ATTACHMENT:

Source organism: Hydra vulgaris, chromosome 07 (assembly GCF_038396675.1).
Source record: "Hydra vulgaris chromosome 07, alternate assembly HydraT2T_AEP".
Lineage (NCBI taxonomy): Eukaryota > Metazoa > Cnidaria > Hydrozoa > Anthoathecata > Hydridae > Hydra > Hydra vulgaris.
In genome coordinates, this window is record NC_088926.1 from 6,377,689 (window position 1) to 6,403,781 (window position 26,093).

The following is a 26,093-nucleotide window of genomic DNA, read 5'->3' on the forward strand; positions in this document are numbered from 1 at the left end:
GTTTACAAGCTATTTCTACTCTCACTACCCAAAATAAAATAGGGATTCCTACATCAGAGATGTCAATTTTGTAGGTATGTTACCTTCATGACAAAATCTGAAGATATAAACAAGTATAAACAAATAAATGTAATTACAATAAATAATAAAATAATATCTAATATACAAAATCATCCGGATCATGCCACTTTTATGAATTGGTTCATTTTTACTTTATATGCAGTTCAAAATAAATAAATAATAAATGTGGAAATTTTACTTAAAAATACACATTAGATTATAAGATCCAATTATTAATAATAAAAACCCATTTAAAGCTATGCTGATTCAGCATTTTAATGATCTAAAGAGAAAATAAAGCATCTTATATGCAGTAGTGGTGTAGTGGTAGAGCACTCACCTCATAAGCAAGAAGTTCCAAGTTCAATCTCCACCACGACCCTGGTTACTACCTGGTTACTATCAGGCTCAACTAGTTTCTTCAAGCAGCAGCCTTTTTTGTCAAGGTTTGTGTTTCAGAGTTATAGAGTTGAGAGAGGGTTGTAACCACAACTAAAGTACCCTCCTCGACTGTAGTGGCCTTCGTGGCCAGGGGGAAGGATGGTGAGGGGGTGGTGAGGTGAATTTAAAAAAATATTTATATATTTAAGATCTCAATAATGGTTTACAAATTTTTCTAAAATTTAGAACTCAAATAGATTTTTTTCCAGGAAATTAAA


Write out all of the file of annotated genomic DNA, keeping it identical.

Source organism: Hydra vulgaris, chromosome 07 (assembly GCF_038396675.1).
Source record: "Hydra vulgaris chromosome 07, alternate assembly HydraT2T_AEP".
Lineage (NCBI taxonomy): Eukaryota > Metazoa > Cnidaria > Hydrozoa > Anthoathecata > Hydridae > Hydra > Hydra vulgaris.
In genome coordinates, this window is record NC_088926.1 from 6,377,689 (window position 1) to 6,403,781 (window position 26,093).

The following is a 26,093-nucleotide window of genomic DNA, read 5'->3' on the forward strand; positions in this document are numbered from 1 at the left end:
GTTTACAAGCTATTTCTACTCTCACTACCCAAAATAAAATAGGGATTCCTACATCAGAGATGTCAATTTTGTAGGTATGTTACCTTCATGACAAAATCTGAAGATATAAACAAGTATAAACAAATAAATGTAATTACAATAAATAATAAAATAATATCTAATATACAAAATCATCCGGATCATGCCACTTTTATGAATTGGTTCATTTTTACTTTATATGCAGTTCAAAATAAATAAATAATAAATGTGGAAATTTTACTTAAAAATACACATTAGATTATAAGATCCAATTATTAATAATAAAAACCCATTTAAAGCTATGCTGATTCAGCATTTTAATGATCTAAAGAGAAAATAAAGCATCTTATATGCAGTAGTGGTGTAGTGGTAGAGCACTCACCTCATAAGCAAGAAGTTCCAAGTTCAATCTCCACCACGACCCTGGTTACTACCTGGTTACTATCAGGCTCAACTAGTTTCTTCAAGCAGCAGCCTTTTTTGTCAAGGTTTGTGTTTCAGAGTTATAGAGTTGAGAGAGGGTTGTAACCACAACTAAAGTACCCTCCTCGACTGTAGTGGCCTTCGTGGCCAGGGGGAAGGATGGTGAGGGGGTGGTGAGGTGAATTTAAAAAAATATTTATATATTTAAGATCTCAATAATGGTTTACAAATTTTTCTAAAATTTAGAACTCAAATAGATTTTTTTCCAGGAAATTAAA